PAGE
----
This land north of Dundee once belonged to the Stewarts and then in the 14th century it passed to the Douglas, earls of Angus. In the 16th century it changed ownership again and became the property of the Graham family. The castle is said to have been built by Sir David Graham, nephew of the infamous Cardinal Beaton and a date stone indicates the work began in 1562. At that time it was known as Mains of Fintry Castle after that branch of the family's original home in Stirlingshire. Sir David remained loyal to the Roman Church, along with many others in the north of Scotland during the Reformation. He was unfortunate to have been implicated in a serious plot to land a Spanish army in Scotland. As the leaders of the conspiracy were some of Scotland's most powerful nobles, including the earls of Errol, Huntly and Angus, King James VI felt unable to take action against them, so it was the Laird of Fintry who was made the scapegoat. Following a trial he was executed at the Cross in Edinburgh in 1592.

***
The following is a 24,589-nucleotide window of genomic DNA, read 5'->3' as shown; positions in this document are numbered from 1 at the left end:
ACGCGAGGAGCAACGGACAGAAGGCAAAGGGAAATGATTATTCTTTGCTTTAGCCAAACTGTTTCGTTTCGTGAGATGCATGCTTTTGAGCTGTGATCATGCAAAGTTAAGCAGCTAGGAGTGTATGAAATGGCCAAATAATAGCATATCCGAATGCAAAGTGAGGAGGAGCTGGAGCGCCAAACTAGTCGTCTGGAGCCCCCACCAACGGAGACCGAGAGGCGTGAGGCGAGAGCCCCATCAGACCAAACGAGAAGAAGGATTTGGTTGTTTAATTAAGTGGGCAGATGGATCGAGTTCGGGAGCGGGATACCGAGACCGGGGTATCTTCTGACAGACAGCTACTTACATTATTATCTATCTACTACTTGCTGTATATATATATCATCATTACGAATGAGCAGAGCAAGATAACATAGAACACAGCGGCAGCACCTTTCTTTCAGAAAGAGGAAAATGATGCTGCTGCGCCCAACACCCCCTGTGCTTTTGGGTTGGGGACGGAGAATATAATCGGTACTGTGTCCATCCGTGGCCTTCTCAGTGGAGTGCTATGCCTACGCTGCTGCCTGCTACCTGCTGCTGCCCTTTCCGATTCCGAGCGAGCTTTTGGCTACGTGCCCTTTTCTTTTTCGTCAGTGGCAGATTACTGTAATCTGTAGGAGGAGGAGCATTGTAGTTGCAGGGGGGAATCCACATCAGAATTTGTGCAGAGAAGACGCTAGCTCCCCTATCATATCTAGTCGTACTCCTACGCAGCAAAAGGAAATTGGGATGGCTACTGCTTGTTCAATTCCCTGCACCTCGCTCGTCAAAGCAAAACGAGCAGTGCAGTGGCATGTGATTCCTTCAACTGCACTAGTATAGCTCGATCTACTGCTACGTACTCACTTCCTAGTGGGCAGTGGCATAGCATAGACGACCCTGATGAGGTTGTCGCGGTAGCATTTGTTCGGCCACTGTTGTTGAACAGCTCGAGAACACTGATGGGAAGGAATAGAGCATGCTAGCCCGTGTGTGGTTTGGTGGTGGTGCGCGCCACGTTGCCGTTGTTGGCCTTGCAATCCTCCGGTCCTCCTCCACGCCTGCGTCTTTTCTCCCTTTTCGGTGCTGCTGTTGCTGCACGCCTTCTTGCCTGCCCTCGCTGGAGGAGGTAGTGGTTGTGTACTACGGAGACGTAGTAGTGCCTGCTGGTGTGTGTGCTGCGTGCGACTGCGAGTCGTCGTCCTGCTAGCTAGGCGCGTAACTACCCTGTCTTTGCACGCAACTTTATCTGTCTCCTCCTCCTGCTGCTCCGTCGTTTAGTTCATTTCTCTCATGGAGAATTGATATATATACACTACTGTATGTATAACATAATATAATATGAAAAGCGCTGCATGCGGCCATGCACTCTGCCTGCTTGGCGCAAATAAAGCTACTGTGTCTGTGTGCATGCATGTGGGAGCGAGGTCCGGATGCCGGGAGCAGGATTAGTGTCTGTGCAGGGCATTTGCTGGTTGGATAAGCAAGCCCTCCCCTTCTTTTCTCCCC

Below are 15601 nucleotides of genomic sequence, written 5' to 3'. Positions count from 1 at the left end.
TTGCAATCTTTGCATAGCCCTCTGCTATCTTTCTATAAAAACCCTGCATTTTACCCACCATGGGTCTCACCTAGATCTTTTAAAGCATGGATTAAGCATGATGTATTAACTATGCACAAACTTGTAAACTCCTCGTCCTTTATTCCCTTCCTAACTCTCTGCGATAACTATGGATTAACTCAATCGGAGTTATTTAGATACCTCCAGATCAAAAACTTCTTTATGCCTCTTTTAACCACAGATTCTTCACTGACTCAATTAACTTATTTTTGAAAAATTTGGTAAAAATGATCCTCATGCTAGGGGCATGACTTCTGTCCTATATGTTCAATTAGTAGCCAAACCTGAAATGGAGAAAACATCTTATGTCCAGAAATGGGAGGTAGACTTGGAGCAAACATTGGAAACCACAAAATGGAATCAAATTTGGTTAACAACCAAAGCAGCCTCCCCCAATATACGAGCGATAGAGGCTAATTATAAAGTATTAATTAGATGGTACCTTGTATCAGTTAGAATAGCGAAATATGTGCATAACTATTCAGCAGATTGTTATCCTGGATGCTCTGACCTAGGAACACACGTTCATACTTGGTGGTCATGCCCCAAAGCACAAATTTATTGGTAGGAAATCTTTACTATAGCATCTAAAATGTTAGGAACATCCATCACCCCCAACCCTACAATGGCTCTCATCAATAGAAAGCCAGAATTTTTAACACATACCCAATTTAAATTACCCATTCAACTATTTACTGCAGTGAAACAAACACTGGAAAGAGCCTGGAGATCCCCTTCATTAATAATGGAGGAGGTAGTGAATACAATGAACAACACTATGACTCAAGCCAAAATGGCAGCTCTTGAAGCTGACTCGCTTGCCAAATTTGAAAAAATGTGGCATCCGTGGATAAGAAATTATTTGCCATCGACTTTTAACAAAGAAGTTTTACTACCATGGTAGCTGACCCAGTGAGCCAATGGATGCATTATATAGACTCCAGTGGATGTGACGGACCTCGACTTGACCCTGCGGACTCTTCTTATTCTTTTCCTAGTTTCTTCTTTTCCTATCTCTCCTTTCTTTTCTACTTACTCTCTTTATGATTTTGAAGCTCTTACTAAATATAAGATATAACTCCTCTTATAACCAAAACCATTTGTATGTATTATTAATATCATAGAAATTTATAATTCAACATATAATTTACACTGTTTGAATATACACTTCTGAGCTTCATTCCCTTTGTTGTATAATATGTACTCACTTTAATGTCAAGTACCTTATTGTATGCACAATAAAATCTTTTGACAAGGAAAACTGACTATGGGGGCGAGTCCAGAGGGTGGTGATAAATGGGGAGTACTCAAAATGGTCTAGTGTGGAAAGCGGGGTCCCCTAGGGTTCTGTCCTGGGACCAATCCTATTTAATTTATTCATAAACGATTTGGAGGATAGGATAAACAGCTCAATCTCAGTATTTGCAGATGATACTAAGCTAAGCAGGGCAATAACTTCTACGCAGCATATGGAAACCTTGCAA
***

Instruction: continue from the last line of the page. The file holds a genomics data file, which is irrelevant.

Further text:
The Grahams of Fintry retained the estate until the beginning of the 19th century. The last member of the family to reside there was a friend of Robert Burns, to whom the poet addressed two of his works. When Robert Graham sold up he included the condition that his descendants should bear the territorial distinction, "Graham of Fintry", a condition which has been adhered to. The Grahams went out to the Cape Colony and a scion of the family, Lieutenant-Colonel John Graham who served in the army during the Frontier Wars, founded in 1812 a military camp in the Eastern Cape, named Grahamstown in his honour.
The estate had been bought by the Erskine family who changed the name of the castle to Linlathen. In 1913 the estate, including the ruins of Mains Castle were purchased by wealthy businessman Sir James Caird, who generously donated it to the city of Dundee for use as a public park.